A few years ago, in a rural part of south-west China, traffickers were working their way down the valleys and picking off women one by one, village by village. These villages were living in real and persistent poverty and so people were easily convinced to take traffickers up on the opportunities they were apparently providing.
But these promises were not what they appeared.
The Salvation Army started to respond to this situation in a number of ways. We worked alongside the local government to carry out prevention work in vulnerable communities, running workshops so that people are more aware of the dangers of trafficking and less prone to the false promises offered by traffickers.
More recently we have also been working to improve the income of those living in these areas, so that they are not so reliant on migrating in search of work.
Dulie has three children. She previously used her land to grow maize and walnuts. She has given a third of her land over to planting mulberry trees to feed silkworms that have been provided by The Salvation Army. After just the first harvest of silk cocoons she has earned enough money to build herself a new brick house. She can also now give her children pocket money, they eat better and their general standard of living has improved. Her hope is to increase the amount of land she uses for mulberries, to increase her production and income.
Now women would rather stay in their communities than move elsewhere.
Alongside this, the Government has also been implementing stricter policies and harsher punishments for trafficking offenders. This new-found knowledge and income possessed by the villagers means that traffickers no longer even visit these villages, because they now know that there’s nothing for them there. A great example of freedom being proclaimed!
Martha recently graduated from the support programme at The Salvation Army's Mbagala Kwetu Counselling & Support centre in Tanzania. This is her story.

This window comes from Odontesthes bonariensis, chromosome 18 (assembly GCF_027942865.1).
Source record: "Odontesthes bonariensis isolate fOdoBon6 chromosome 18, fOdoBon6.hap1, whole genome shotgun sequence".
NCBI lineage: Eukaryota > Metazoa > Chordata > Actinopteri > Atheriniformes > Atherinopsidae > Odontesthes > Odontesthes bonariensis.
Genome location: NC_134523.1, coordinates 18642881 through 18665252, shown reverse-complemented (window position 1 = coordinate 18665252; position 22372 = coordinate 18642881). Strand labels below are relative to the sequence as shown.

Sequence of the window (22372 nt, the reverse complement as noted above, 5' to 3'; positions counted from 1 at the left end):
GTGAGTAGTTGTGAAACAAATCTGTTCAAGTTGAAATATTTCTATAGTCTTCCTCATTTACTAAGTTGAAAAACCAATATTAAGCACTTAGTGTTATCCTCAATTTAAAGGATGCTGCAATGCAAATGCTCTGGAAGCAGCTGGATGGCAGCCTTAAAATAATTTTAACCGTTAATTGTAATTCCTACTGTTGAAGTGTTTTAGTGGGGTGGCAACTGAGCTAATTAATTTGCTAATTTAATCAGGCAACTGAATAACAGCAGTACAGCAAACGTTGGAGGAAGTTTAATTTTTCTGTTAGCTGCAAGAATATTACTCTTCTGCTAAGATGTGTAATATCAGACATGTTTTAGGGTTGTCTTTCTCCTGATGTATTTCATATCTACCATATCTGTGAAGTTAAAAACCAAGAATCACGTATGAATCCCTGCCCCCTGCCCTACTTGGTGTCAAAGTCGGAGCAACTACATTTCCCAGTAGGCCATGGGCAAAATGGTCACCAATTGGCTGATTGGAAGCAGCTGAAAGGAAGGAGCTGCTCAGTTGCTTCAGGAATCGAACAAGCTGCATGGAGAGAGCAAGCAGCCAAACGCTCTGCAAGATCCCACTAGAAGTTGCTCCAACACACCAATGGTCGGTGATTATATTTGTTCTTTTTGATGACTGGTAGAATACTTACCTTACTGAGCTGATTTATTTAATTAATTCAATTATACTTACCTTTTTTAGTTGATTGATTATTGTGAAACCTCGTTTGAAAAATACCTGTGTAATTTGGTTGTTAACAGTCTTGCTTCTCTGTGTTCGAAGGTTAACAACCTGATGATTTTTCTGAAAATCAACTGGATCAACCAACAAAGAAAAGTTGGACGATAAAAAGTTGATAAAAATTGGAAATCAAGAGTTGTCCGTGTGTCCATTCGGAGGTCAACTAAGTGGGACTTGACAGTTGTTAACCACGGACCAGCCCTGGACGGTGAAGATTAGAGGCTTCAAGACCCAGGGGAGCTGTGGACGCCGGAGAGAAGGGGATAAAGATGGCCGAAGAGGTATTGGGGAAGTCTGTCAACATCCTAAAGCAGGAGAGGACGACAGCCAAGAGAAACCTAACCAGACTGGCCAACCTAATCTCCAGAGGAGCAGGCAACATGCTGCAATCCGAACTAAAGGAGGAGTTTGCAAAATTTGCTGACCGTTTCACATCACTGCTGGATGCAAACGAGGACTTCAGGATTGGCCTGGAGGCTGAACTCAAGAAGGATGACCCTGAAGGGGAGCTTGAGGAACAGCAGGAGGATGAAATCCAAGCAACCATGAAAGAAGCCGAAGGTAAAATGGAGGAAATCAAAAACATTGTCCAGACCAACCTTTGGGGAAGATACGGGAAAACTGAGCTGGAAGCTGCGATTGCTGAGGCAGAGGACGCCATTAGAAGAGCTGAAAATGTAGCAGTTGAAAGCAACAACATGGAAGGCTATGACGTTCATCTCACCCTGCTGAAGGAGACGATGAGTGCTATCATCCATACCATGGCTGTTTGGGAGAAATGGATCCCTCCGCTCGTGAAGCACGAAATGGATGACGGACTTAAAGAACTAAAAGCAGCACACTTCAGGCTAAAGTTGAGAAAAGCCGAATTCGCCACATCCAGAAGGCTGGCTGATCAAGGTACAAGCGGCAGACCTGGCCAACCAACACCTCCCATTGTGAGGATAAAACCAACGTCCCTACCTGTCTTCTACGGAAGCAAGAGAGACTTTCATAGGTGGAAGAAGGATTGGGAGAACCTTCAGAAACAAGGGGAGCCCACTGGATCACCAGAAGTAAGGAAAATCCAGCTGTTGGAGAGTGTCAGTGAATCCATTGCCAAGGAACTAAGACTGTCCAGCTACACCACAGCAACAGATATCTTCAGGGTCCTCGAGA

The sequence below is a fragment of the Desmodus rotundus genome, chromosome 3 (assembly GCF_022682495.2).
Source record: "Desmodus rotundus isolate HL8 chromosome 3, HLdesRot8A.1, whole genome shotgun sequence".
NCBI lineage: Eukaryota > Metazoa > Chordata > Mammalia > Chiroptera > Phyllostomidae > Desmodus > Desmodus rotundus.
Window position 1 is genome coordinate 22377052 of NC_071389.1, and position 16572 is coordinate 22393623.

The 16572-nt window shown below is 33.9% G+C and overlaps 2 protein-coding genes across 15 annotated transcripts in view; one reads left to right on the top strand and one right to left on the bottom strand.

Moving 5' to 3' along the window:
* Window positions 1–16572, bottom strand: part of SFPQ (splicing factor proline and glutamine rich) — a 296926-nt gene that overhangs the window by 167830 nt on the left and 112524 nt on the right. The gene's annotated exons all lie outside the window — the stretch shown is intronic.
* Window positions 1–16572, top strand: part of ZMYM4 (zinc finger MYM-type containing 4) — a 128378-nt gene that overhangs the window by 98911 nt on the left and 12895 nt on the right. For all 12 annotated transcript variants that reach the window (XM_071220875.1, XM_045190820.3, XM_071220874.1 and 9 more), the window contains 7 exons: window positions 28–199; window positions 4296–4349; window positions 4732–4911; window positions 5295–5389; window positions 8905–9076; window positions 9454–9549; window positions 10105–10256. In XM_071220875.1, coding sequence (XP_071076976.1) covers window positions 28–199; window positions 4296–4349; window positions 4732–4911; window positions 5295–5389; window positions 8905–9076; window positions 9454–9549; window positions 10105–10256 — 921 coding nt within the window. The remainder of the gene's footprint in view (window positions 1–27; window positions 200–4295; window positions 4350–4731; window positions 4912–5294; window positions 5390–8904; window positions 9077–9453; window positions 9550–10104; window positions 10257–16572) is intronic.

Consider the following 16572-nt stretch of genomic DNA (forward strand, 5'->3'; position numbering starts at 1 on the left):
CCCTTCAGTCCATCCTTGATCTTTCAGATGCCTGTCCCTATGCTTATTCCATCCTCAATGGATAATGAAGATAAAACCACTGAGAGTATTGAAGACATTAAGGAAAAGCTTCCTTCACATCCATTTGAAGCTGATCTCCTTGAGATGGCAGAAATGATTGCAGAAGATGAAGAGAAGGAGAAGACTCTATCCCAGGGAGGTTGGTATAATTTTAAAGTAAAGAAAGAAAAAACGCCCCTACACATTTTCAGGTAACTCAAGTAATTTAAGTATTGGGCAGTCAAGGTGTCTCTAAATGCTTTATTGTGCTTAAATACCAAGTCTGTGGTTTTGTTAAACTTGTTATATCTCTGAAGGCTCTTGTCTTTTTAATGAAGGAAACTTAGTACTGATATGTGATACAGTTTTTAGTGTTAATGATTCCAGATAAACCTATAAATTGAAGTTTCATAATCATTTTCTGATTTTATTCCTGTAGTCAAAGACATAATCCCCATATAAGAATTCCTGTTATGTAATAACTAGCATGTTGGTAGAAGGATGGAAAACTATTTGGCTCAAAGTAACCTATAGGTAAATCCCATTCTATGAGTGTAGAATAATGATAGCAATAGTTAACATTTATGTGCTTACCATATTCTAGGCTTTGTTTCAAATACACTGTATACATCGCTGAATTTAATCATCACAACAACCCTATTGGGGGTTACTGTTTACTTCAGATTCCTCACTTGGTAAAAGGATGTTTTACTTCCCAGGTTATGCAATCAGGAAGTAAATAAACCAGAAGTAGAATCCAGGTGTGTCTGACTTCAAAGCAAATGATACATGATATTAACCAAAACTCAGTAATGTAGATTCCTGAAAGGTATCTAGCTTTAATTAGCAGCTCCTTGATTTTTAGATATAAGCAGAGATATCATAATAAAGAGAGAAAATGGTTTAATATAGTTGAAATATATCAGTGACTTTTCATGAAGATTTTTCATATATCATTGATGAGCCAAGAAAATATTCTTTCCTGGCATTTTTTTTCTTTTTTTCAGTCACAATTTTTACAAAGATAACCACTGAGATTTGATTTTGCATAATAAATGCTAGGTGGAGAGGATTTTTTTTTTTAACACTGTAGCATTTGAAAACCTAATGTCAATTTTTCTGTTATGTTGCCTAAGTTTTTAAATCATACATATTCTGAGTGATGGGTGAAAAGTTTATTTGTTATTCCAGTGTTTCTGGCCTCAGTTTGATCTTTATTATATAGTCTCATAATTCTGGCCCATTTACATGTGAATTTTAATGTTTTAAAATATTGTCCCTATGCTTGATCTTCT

Martha is from Dodoma where she lived with her grandmother as both her parents had died. Her grandmother was paralysed and it was difficult for her to look after Martha or send her to school. A “good neighbour” came to their home and offered to take Martha to the city where he knew people who would give Martha a job as a domestic worker.
When Martha got to the city, she was told she would have to work as a prostitute in one of the brothels.
Martha knew her great grandmother lived in the city, so she ran away to her house. Martha slept on the floor at her great grandmother’s house, but she too was unable to support Martha.
Martha heard about Mbagala Kwetu and went to the centre seek help. She was taken in and went through the programme including reunification with her family members in Dodoma, and training in hotel management.
Martha came from a Muslim family but converted to Christianity during her time at Mbagala Kwetu. She said, “I appreciate the inclusiveness of the programme and was glad to be treated like everyone else… There was no pressure to convert but I was impressed by the care of the Christians and the message of Christianity.” Martha has continued in her Christian faith and attends church regularly.
The Salvation Army covered Martha’s training fees and 3-month work placement. After Martha completed her placement she got a job as a cook at a local café where she is still working. Martha shared that she is very grateful to The Salvation Army for the help she received, and that she is enjoying her new settled life.